February 1996 € Volume 23 € No. 1

Number Crunching: 1996 Statistics Survey

Explosive growth in computing power fuels increased use of methodology

By James J. Swain

Editor's note: The following article updates a similar statistics software survey published in the October 1994 issue of OR/MS Today. Data for the current survey was collected and compiled by OR/MS Today Managing Editor David Greenfield from December 1995 to January 1996.

Ours is a quantitative, problem solving field in which statistical methods are an important part of many projects. Statistics is used to summarize data, detect and estimate relations among variables, and test hypotheses. From the very beginning, operations researchers collected and analyzed data using statistics to understand processes, to build and to validate their models, and to develop appropriate inputs for use in optimization and simulation models. Periodic surveys have consistently shown that data analysis is a perennial activity among OR/MS professionals, and statistics has long been an integral part of the curriculum. As a recent instance, the Committee for the Review of the OR/MS Master's Degree Curriculum (OR/MS Today, Feb 1993) included two semesters of probability and stastistics in the proposed curriculum. In fact, service courses for statistics are often offered by operations research, management science, quantitative methods and industrial engineering departments in which our other courses are taught.

The explosive growth of our field is largely paralleled by the increase in use of statistical methodology, and both were substantially assisted by the growth in computing power and the availability of software to perform routine computation. Computers not only made computations easier, so that such commonplace techniques as regression and analysis of variance (ANOVA) could be conveniently performed, but computers have taken a major role in the generation, collection and management of the data itself. In the earliest days, data was collected and processed by hand or via punched cards. Data can now be obtained by the computer from other stored sources: via sensing equipment connected to the computer (e.g., hand-held bar code readers), or collated from remote computers at a central source. Commercial operations in transportation, telecommunications, marketing and retail may generate tens of thousands of observations to draw upon. Availability of computing power has also led to the increased use of simulation models and process improvement tools, such as SPC, TQM, Taguchi methods, and the design of experiments, and these have, in turn, further increased the need for statistical analysis.

Statistical software to aid the OR/MS professional is widely available. As this OR/MS Today survey of statistical software demonstrates, there are many products for the PC, Macintosh and workstations in a range of prices and capabilities. Product information for the survey has been supplied by vendors from a list compiled from reader suggestions, advertisers and prior surveys. While not an exhaustive list, these products are representative of the wide range of choices available today. These programs permit analysts to visually examine the data and pursue different approaches in analysis through the use of on-screen graphics and interactive analysis. Typically, these programs can construct histograms and other descriptive plots, and perform basic statistical tasks such as tests on means, one- and two-way tables, analysis of variance (ANOVA), and linear regression.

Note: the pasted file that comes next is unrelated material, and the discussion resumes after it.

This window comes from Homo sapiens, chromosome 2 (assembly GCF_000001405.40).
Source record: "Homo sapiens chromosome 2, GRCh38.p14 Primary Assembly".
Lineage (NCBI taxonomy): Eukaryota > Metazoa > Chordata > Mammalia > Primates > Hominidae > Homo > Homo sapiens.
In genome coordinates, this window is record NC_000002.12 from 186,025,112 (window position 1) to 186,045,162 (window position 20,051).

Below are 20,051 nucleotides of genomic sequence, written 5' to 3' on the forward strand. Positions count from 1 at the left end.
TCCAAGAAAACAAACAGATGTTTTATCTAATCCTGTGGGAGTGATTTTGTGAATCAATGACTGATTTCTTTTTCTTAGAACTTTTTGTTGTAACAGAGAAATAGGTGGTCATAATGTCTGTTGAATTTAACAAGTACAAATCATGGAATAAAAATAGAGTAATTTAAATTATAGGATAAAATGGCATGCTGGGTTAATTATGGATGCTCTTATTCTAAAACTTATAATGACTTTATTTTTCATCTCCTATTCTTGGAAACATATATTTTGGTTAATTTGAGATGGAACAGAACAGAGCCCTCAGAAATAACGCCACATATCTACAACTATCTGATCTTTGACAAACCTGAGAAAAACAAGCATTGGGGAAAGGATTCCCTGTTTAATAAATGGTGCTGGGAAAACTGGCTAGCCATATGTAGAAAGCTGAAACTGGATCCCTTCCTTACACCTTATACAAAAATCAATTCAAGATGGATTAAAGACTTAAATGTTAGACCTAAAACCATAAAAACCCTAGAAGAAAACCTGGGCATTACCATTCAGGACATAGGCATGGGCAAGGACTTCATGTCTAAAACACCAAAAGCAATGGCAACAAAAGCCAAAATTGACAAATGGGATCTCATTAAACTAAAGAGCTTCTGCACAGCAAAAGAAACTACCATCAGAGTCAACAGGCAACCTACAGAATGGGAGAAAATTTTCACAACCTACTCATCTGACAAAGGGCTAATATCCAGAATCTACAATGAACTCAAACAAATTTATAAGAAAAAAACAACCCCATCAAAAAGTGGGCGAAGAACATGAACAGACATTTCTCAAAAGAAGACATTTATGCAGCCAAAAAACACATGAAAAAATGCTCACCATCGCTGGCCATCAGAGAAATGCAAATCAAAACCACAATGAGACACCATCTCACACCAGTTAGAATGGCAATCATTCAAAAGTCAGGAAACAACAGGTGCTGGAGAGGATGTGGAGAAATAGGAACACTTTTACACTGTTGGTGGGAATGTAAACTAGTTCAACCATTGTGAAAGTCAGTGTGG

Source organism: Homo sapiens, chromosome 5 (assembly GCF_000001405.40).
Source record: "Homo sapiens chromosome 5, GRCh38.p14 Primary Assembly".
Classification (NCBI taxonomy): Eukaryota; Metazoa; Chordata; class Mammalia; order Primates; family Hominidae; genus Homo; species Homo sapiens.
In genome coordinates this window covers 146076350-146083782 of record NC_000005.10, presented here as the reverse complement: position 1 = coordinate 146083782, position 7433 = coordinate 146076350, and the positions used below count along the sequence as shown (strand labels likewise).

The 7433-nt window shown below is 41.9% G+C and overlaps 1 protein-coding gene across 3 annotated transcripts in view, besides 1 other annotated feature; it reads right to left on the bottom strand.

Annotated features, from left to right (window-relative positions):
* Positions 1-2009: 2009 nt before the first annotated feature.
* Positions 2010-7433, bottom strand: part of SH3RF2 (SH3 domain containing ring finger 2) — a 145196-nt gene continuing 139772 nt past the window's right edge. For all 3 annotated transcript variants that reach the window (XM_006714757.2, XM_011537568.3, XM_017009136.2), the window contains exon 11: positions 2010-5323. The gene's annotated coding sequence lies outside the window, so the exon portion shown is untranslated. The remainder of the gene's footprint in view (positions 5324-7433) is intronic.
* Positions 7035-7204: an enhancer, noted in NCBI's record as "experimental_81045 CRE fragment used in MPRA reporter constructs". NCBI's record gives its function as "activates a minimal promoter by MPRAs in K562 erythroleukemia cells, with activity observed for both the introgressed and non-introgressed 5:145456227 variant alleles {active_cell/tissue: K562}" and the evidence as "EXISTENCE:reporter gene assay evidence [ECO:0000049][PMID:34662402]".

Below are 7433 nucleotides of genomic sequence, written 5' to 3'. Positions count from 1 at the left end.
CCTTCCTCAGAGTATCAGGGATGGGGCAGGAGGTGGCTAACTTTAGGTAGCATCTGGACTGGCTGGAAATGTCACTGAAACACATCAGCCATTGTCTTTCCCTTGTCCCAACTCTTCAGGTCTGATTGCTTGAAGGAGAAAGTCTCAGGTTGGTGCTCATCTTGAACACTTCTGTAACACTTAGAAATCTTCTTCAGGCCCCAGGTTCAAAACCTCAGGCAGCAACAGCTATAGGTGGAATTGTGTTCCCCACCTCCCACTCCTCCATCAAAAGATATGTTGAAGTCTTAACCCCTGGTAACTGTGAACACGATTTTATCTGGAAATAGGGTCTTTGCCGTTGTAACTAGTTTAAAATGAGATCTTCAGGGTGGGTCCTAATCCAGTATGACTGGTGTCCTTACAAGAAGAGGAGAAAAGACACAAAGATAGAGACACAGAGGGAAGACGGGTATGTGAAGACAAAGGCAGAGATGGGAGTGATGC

Given the large number of general purpose programs now available, is a statistics package needed for basic analysis? Most OR/MS users will already have a word processor, spreadsheet and communications program, and very likely presentation and database software, plus special purpose software for simulation, math programming and so on. For basic statistical analysis, spreadsheet users may not even require a separate statistical analysis program. Spreadsheets increasingly include graphical and statistical features, confidence intervals and statistical tests, ANOVA, and linear regression. When more detailed or specialized analysis is required, many statistical programs can import data directly from the spreadsheet or copy the data through the "clipboard."

Improvements in programs and operating systems also mean that graphics from statistical programs can readily be imported into word processing and presentation software. Likewise, symbolic algebraic programs (such as Mathematica) and numerical processing programs (such as Gauss and Matlab) have extensive statistical capabilities, sometimes in the form of application modules. While not always as easy to use as a statistical program, they generally have more flexibility and often more versatile graphics available.

In this article we take the view that a statistics program will be used by analysts or students to supplement other activities. Like all software, statistical software should be easy to install and use. Because data arises from a variety of sources and is stored in varying formats, statistics programs should be able to import data from as many formats as possible, and edit and transform data once it is acquired. Good products should provide: a variety of ways to display or view data, classical and some nonparametric procedures, linear regression and ANOVA. Other features that are often useful include sampling from distributions (for Monte Carlo sampling), statistical process control, multivariate statistics, and design of experiments. The vendor should have a development staff that includes statisticians as well as programmers.

Statistical software is a mature field; for instance, the SPSS and BMDP programs have roots that date back several decades. Improvements in operating systems has meant that command line or batch processing has been replaced by interactive interfaces. Using and learning these programs has never been easier. Not only do many products offer on-line help and tutorials, but many of the programs have readable documentation, and a number of the programs are widely featured as illustrations in statistics texts (e.g., SAS and Minitab) and in third party texts devoted to these products. Many of the latter feature student versions of the software and data sets on diskettes included with the text. The data sets are discussed in the text, and can be accessed by the student as they use the software.